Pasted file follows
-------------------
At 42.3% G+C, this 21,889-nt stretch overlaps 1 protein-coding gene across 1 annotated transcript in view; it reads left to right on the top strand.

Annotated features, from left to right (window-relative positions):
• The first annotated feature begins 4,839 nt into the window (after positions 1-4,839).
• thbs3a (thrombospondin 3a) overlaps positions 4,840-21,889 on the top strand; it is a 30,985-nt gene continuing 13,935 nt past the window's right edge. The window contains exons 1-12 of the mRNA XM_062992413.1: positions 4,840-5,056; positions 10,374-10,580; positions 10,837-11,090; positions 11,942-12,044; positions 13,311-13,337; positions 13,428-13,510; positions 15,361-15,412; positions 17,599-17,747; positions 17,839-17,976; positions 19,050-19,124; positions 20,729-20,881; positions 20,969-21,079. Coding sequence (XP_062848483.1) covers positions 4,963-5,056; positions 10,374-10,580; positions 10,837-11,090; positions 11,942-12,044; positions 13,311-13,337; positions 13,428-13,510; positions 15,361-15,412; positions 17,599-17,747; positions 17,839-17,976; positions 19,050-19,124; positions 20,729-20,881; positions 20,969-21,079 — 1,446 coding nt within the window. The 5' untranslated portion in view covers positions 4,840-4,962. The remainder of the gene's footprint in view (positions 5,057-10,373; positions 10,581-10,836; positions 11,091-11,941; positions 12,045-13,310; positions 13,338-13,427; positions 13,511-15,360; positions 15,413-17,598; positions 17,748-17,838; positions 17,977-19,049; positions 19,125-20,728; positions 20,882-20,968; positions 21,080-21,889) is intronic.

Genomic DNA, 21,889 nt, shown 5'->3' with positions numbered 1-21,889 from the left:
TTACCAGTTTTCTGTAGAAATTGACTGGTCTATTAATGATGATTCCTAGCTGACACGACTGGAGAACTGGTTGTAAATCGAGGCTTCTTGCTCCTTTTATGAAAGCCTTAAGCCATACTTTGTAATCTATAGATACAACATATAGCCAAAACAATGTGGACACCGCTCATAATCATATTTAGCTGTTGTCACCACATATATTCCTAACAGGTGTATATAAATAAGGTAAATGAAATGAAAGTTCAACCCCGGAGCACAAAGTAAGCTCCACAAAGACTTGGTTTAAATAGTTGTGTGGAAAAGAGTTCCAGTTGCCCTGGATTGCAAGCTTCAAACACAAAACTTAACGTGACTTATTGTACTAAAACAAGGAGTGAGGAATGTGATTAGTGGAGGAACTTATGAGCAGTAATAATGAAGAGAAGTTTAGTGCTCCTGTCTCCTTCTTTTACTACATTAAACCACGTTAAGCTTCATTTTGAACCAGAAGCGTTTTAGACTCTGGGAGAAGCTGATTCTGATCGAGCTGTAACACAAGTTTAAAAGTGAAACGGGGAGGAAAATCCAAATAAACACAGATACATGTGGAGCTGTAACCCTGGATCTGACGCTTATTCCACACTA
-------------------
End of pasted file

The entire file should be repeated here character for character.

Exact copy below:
At 42.3% G+C, this 21,889-nt stretch overlaps 1 protein-coding gene across 1 annotated transcript in view; it reads left to right on the top strand.

Annotated features, from left to right (window-relative positions):
• The first annotated feature begins 4,839 nt into the window (after positions 1-4,839).
• thbs3a (thrombospondin 3a) overlaps positions 4,840-21,889 on the top strand; it is a 30,985-nt gene continuing 13,935 nt past the window's right edge. The window contains exons 1-12 of the mRNA XM_062992413.1: positions 4,840-5,056; positions 10,374-10,580; positions 10,837-11,090; positions 11,942-12,044; positions 13,311-13,337; positions 13,428-13,510; positions 15,361-15,412; positions 17,599-17,747; positions 17,839-17,976; positions 19,050-19,124; positions 20,729-20,881; positions 20,969-21,079. Coding sequence (XP_062848483.1) covers positions 4,963-5,056; positions 10,374-10,580; positions 10,837-11,090; positions 11,942-12,044; positions 13,311-13,337; positions 13,428-13,510; positions 15,361-15,412; positions 17,599-17,747; positions 17,839-17,976; positions 19,050-19,124; positions 20,729-20,881; positions 20,969-21,079 — 1,446 coding nt within the window. The 5' untranslated portion in view covers positions 4,840-4,962. The remainder of the gene's footprint in view (positions 5,057-10,373; positions 10,581-10,836; positions 11,091-11,941; positions 12,045-13,310; positions 13,338-13,427; positions 13,511-15,360; positions 15,413-17,598; positions 17,748-17,838; positions 17,977-19,049; positions 19,125-20,728; positions 20,882-20,968; positions 21,080-21,889) is intronic.

Genomic DNA, 21,889 nt, shown 5'->3' with positions numbered 1-21,889 from the left:
TTACCAGTTTTCTGTAGAAATTGACTGGTCTATTAATGATGATTCCTAGCTGACACGACTGGAGAACTGGTTGTAAATCGAGGCTTCTTGCTCCTTTTATGAAAGCCTTAAGCCATACTTTGTAATCTATAGATACAACATATAGCCAAAACAATGTGGACACCGCTCATAATCATATTTAGCTGTTGTCACCACATATATTCCTAACAGGTGTATATAAATAAGGTAAATGAAATGAAAGTTCAACCCCGGAGCACAAAGTAAGCTCCACAAAGACTTGGTTTAAATAGTTGTGTGGAAAAGAGTTCCAGTTGCCCTGGATTGCAAGCTTCAAACACAAAACTTAACGTGACTTATTGTACTAAAACAAGGAGTGAGGAATGTGATTAGTGGAGGAACTTATGAGCAGTAATAATGAAGAGAAGTTTAGTGCTCCTGTCTCCTTCTTTTACTACATTAAACCACGTTAAGCTTCATTTTGAACCAGAAGCGTTTTAGACTCTGGGAGAAGCTGATTCTGATCGAGCTGTAACACAAGTTTAAAAGTGAAACGGGGAGGAAAATCCAAATAAACACAGATACATGTGGAGCTGTAACCCTGGATCTGACGCTTATTCCACACTA